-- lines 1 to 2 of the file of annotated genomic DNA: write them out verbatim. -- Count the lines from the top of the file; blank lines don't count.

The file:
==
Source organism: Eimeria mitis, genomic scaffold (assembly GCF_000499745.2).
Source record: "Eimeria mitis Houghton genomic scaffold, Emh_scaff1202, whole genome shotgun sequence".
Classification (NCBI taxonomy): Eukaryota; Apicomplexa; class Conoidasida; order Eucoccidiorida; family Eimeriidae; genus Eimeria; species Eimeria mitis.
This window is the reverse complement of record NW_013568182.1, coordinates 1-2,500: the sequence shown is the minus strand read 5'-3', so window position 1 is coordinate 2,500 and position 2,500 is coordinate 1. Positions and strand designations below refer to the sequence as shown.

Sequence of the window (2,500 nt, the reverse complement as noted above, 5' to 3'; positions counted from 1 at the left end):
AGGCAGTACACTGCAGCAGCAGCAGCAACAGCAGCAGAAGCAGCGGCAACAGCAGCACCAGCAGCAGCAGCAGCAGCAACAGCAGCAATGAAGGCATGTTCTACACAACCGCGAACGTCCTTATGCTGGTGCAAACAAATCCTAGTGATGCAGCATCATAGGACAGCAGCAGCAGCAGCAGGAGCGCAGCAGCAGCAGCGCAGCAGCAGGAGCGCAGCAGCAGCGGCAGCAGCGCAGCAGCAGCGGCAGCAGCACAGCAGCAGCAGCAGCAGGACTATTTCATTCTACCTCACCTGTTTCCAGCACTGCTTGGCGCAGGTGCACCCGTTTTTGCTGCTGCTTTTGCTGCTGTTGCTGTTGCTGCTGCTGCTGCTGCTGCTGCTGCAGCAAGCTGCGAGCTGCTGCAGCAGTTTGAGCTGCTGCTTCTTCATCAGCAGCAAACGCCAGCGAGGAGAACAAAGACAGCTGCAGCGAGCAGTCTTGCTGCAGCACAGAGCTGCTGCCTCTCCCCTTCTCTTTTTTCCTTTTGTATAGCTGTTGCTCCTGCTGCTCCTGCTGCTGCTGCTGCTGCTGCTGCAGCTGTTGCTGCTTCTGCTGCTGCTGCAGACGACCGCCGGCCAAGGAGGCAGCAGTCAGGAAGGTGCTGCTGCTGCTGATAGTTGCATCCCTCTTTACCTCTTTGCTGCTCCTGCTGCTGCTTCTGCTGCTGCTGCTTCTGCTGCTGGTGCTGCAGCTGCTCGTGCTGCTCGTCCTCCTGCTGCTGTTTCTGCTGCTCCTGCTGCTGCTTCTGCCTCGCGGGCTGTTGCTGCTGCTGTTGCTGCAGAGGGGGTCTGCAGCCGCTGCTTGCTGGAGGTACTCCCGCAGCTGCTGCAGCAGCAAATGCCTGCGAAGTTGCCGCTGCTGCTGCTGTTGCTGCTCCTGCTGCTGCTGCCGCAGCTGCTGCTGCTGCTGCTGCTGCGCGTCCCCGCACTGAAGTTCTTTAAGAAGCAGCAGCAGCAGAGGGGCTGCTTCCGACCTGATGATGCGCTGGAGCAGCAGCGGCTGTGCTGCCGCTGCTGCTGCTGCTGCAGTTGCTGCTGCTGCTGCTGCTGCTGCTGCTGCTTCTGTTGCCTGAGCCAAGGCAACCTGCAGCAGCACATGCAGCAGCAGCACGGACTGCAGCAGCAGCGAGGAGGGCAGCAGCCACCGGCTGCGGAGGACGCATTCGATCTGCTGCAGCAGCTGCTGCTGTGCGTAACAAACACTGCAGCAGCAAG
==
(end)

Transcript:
Source organism: Eimeria mitis, genomic scaffold (assembly GCF_000499745.2).
Source record: "Eimeria mitis Houghton genomic scaffold, Emh_scaff1202, whole genome shotgun sequence".